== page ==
(Bloomberg) – Asian stocks and US equity futures edged higher on Friday, with traders assessing the resilience of the global recovery against the prospect of a reduction in Federal Reserve stimulus and downside risks. China.
Shares advanced in Japan and Hong Kong, where tech stocks rose for the first time this week. Chinese stocks were mixed amid the China Evergrande group debt crisis and a short-term cash injection by the central bank to help ease nerves. Miners have undermined Australian stocks after falling iron ore prices.
The S&P 500, Nasdaq 100 and European futures were in the green. US stocks closed mostly lower after swinging between gains and losses ahead of the quarterly expiration of options and futures on Friday, which can trigger volatility.
Yields on Treasuries and the dollar remained higher after the surprise strength of retail sales in the United States, easing economic worries over delta tension and highlighting the case for a less broad support from the Fed. Unemployment claims have risen, likely reflecting volatility in weekly data as the labor market generally rallies.
Global stocks are on track for a second weekly decline, held back by the impact of the delta virus variant on the economic reopening, the implications of high inflation and the turmoil in China. The Fed’s policy meeting next week is a possible source of volatility as traders wait for more clues on the timetable to cut bond purchases and possibly raise interest rates.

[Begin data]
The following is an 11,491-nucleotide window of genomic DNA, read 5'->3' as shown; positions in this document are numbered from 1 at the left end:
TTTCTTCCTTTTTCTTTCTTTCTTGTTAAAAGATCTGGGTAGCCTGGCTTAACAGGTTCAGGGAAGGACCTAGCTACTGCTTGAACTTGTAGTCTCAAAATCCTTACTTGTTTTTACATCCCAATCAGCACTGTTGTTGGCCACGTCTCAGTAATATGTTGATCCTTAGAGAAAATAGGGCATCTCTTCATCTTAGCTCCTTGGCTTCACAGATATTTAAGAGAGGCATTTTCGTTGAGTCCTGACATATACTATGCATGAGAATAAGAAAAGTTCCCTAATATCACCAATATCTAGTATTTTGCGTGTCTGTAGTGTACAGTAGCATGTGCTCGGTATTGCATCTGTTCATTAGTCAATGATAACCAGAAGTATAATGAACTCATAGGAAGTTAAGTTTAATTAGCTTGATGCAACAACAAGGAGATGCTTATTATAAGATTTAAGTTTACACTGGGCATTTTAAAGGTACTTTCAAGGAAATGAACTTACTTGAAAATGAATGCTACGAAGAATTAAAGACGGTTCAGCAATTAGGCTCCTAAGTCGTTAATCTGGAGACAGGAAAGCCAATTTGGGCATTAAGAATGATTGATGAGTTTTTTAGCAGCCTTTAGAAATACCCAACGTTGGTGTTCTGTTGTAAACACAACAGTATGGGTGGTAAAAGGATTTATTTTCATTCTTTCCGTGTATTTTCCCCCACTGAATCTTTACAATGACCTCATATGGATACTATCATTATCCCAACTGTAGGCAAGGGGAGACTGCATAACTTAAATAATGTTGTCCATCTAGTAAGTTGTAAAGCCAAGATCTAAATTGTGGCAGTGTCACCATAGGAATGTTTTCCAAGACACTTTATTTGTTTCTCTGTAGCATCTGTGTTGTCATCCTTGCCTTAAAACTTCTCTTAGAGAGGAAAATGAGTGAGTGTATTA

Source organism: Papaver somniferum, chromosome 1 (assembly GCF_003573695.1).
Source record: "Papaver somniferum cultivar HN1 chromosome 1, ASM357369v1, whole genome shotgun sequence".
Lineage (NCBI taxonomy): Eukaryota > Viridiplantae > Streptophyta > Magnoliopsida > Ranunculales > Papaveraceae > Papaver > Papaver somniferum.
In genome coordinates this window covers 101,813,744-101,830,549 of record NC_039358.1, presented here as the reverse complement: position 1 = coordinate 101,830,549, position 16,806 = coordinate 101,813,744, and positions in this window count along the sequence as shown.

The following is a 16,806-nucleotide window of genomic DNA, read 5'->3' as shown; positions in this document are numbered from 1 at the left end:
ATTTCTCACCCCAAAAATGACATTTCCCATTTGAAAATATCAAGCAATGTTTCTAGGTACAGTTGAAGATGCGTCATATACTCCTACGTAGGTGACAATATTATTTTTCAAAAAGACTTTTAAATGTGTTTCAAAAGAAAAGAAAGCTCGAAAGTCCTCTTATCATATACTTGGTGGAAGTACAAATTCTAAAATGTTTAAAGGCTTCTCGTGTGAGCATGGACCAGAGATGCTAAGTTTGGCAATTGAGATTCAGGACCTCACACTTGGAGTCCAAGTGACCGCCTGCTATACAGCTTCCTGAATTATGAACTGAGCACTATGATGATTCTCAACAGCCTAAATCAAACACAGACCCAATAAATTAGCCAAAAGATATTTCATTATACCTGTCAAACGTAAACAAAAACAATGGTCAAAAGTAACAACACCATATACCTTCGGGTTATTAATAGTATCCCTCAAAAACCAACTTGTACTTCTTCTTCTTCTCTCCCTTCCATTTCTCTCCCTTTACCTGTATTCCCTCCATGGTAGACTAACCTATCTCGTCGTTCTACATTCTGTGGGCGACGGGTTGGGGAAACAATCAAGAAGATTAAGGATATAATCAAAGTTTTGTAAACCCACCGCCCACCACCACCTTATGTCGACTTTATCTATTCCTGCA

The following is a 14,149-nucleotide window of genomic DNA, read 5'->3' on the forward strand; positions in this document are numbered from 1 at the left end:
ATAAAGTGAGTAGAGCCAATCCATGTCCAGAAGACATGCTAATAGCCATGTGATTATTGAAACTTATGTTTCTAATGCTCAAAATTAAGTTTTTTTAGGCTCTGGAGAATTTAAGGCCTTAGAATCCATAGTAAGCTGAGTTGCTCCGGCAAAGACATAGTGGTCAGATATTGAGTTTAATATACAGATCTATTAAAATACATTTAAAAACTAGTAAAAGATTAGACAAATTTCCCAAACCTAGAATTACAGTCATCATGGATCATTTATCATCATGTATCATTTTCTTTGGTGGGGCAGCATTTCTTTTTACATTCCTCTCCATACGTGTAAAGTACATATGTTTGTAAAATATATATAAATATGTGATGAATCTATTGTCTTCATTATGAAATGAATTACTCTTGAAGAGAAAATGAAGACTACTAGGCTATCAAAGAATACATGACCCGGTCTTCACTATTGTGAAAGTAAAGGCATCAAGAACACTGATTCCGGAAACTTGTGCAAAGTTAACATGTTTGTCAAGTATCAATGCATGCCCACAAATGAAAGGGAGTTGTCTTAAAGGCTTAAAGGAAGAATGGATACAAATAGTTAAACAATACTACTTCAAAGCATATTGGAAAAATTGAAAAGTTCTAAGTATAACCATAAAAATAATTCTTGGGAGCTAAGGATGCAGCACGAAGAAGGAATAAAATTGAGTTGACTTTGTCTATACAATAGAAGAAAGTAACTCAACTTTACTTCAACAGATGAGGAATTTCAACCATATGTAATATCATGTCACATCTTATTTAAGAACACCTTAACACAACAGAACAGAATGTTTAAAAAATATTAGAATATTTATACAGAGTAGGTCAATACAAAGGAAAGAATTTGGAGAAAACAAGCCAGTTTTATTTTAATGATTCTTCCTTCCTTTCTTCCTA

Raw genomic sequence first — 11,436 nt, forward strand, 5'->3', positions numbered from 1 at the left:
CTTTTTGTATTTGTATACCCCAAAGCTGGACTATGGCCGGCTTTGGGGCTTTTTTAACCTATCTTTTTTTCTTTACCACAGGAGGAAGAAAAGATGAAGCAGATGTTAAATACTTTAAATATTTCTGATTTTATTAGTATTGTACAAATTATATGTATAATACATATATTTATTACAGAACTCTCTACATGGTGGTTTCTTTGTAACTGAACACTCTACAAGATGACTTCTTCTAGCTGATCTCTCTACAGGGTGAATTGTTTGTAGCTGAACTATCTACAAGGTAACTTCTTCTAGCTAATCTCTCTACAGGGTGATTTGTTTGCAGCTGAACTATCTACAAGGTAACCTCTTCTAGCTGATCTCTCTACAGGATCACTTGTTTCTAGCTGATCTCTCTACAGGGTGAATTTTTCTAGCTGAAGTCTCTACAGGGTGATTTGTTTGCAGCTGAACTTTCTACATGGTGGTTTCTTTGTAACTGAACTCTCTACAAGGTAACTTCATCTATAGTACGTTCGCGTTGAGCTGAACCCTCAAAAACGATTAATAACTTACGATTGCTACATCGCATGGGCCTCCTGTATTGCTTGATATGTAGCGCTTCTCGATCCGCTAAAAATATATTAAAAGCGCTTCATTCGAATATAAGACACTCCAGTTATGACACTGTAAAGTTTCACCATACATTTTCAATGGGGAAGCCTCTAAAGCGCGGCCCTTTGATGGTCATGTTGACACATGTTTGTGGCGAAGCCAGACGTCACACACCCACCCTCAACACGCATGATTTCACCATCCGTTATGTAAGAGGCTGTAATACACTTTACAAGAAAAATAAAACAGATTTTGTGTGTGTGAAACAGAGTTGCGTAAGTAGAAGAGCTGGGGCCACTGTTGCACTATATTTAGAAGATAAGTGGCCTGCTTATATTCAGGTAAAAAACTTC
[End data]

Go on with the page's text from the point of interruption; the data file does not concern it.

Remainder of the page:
“Investors should just be prepared for the fact that returns are much more likely to be reduced over the next five years than what we have actually enjoyed and enjoyed over the past five,” said Jim McDonald, chief strategist. Northern Trust Bank investments, Bloomberg Television. This view incorporates the prospect of lower valuations for Chinese companies facing greater government involvement, he said.
Oil has remained stable, as the string of iron ore losses threatens to push futures contracts below $ 100 a tonne as China struggles to curb its steel industry. Advanced gold. A commodity price index has fallen but remains in sight of a record high in 2011, underscoring inflationary concerns spilling over into the global economy.
Meanwhile, the European Central Bank has dismissed the accuracy of a Financial Times report on the eurozone interest rate outlook. Bund futures had fallen on the article, which indicated that the ECB could meet its 2% inflation target by 2025 based on unpublished internal models that foreshadowed rate hikes earlier than planned.
For more market analysis, read our MLIV blog.
Some of the main movements in the markets:
S&P 500 futures rose 0.1% at 6:45 am in London. The S&P 500 fell 0.2%. Futures on the Nasdaq 100 advanced 0.1%. Nasdaq 100 rose 0.1% Japan’s Topix index added 0.3% Australian S & P / ASX 200 index lost 0.8% South Korea’s Kospi rose 0.2% China’s Shanghai Composite index fell 0.4% Hong Kong’s Hang Seng index added 0.3% Euro Stoxx 50 futures rose 0.6%
Bloomberg Dollar Spot Index was stable Euro was at $ 1.1769 Offshore yuan was at 6.4477 per dollar Japanese yen was at 109.87 per dollar, down 0.1%
The yield on 10-year Treasuries held at 1.34% The yield on 10-year Australian bonds rose four basis points to 1.31%
West Texas Intermediate crude was at $ 72.37 per barrel, down 0.3% Gold was at $ 1,761.54 per ounce, up 0.4%
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